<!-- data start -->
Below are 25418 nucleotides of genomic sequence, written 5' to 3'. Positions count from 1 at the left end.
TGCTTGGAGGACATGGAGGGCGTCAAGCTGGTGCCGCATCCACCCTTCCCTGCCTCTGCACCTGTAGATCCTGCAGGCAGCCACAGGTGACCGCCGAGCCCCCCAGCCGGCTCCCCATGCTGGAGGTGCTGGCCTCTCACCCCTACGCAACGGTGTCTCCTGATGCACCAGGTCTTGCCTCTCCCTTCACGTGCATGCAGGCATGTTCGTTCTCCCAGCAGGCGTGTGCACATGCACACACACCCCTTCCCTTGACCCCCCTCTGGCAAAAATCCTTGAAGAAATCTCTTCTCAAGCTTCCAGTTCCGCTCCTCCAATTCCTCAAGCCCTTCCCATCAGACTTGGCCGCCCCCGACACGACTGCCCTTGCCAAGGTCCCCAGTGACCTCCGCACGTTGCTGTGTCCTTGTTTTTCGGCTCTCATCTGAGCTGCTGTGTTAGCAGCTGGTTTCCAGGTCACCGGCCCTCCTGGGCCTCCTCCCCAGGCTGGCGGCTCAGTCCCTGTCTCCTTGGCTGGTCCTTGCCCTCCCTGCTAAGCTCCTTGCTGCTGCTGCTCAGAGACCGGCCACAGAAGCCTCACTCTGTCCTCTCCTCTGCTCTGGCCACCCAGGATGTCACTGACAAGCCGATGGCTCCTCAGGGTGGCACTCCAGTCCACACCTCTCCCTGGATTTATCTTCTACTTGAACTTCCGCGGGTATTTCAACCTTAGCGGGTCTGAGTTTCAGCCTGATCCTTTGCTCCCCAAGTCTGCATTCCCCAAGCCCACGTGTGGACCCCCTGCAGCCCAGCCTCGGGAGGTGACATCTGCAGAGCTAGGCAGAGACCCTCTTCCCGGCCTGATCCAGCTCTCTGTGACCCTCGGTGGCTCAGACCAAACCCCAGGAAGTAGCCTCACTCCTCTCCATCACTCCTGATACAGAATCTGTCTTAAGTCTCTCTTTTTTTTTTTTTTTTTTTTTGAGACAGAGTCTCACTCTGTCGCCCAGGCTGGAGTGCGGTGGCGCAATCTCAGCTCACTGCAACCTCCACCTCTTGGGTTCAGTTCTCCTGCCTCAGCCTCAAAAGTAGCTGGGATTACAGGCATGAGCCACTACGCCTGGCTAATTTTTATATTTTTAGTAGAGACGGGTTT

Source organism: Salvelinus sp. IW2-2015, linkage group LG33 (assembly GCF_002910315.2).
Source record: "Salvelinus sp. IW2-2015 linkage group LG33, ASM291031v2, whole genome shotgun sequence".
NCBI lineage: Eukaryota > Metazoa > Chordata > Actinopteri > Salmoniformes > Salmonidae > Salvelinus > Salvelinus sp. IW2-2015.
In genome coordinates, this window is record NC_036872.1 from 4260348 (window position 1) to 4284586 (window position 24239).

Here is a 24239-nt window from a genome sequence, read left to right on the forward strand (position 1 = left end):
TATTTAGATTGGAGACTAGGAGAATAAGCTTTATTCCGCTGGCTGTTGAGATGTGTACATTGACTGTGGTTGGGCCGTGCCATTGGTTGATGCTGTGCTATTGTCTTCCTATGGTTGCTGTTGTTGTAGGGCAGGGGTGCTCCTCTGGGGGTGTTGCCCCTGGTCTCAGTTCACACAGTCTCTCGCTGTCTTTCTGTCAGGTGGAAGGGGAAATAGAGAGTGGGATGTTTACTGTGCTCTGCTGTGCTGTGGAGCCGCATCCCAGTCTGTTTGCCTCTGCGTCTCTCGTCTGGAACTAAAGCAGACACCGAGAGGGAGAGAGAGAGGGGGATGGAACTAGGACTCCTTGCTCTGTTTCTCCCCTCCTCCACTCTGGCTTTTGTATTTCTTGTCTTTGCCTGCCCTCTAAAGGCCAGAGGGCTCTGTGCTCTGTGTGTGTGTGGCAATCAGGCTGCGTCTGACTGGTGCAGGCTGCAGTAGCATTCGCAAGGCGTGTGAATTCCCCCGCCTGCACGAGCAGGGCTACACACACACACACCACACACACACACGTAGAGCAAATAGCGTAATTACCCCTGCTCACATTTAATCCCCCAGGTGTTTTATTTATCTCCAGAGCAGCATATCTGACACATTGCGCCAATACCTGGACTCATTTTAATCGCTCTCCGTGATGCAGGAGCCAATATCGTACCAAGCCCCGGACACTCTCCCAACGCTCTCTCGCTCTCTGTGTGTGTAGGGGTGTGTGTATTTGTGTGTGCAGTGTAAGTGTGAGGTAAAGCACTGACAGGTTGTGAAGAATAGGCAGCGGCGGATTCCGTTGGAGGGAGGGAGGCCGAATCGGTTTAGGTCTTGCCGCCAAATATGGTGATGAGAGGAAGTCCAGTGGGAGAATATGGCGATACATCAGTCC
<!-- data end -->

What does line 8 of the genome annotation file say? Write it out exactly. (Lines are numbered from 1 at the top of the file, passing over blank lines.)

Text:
TATTTAGATTGGAGACTAGGAGAATAAGCTTTATTCCGCTGGCTGTTGAGATGTGTACATTGACTGTGGTTGGGCCGTGCCATTGGTTGATGCTGTGCTATTGTCTTCCTATGGTTGCTGTTGTTGTAGGGCAGGGGTGCTCCTCTGGGGGTGTTGCCCCTGGTCTCAGTTCACACAGTCTCTCGCTGTCTTTCTGTCAGGTGGAAGGGGAAATAGAGAGTGGGATGTTTACTGTGCTCTGCTGTGCTGTGGAGCCGCATCCCAGTCTGTTTGCCTCTGCGTCTCTCGTCTGGAACTAAAGCAGACACCGAGAGGGAGAGAGAGAGGGGGATGGAACTAGGACTCCTTGCTCTGTTTCTCCCCTCCTCCACTCTGGCTTTTGTATTTCTTGTCTTTGCCTGCCCTCTAAAGGCCAGAGGGCTCTGTGCTCTGTGTGTGTGTGGCAATCAGGCTGCGTCTGACTGGTGCAGGCTGCAGTAGCATTCGCAAGGCGTGTGAATTCCCCCGCCTGCACGAGCAGGGCTACACACACACACACCACACACACACACGTAGAGCAAATAGCGTAATTACCCCTGCTCACATTTAATCCCCCAGGTGTTTTATTTATCTCCAGAGCAGCATATCTGACACATTGCGCCAATACCTGGACTCATTTTAATCGCTCTCCGTGATGCAGGAGCCAATATCGTACCAAGCCCCGGACACTCTCCCAACGCTCTCTCGCTCTCTGTGTGTGTAGGGGTGTGTGTATTTGTGTGTGCAGTGTAAGTGTGAGGTAAAGCACTGACAGGTTGTGAAGAATAGGCAGCGGCGGATTCCGTTGGAGGGAGGGAGGCCGAATCGGTTTAGGTCTTGCCGCCAAATATGGTGATGAGAGGAAGTCCAGTGGGAGAATATGGCGATACATCAGTCC